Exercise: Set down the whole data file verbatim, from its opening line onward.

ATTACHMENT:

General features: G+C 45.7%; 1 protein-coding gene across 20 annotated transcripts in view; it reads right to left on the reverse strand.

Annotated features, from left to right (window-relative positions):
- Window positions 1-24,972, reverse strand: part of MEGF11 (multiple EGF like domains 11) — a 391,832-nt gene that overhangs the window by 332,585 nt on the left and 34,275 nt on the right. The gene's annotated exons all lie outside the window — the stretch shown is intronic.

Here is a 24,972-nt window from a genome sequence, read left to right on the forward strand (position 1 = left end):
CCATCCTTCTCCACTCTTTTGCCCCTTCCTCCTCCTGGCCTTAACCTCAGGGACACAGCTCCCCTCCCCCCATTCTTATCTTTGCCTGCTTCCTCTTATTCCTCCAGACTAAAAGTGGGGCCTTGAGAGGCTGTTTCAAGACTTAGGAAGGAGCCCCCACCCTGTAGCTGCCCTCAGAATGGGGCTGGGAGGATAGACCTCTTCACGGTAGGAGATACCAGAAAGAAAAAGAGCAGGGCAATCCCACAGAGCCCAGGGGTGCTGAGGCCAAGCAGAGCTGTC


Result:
General features: G+C 45.7%; 1 protein-coding gene across 20 annotated transcripts in view; it reads right to left on the reverse strand.

Annotated features, from left to right (window-relative positions):
- Window positions 1-24,972, reverse strand: part of MEGF11 (multiple EGF like domains 11) — a 391,832-nt gene that overhangs the window by 332,585 nt on the left and 34,275 nt on the right. The gene's annotated exons all lie outside the window — the stretch shown is intronic.

Here is a 24,972-nt window from a genome sequence, read left to right on the forward strand (position 1 = left end):
CCATCCTTCTCCACTCTTTTGCCCCTTCCTCCTCCTGGCCTTAACCTCAGGGACACAGCTCCCCTCCCCCCATTCTTATCTTTGCCTGCTTCCTCTTATTCCTCCAGACTAAAAGTGGGGCCTTGAGAGGCTGTTTCAAGACTTAGGAAGGAGCCCCCACCCTGTAGCTGCCCTCAGAATGGGGCTGGGAGGATAGACCTCTTCACGGTAGGAGATACCAGAAAGAAAAAGAGCAGGGCAATCCCACAGAGCCCAGGGGTGCTGAGGCCAAGCAGAGCTGTC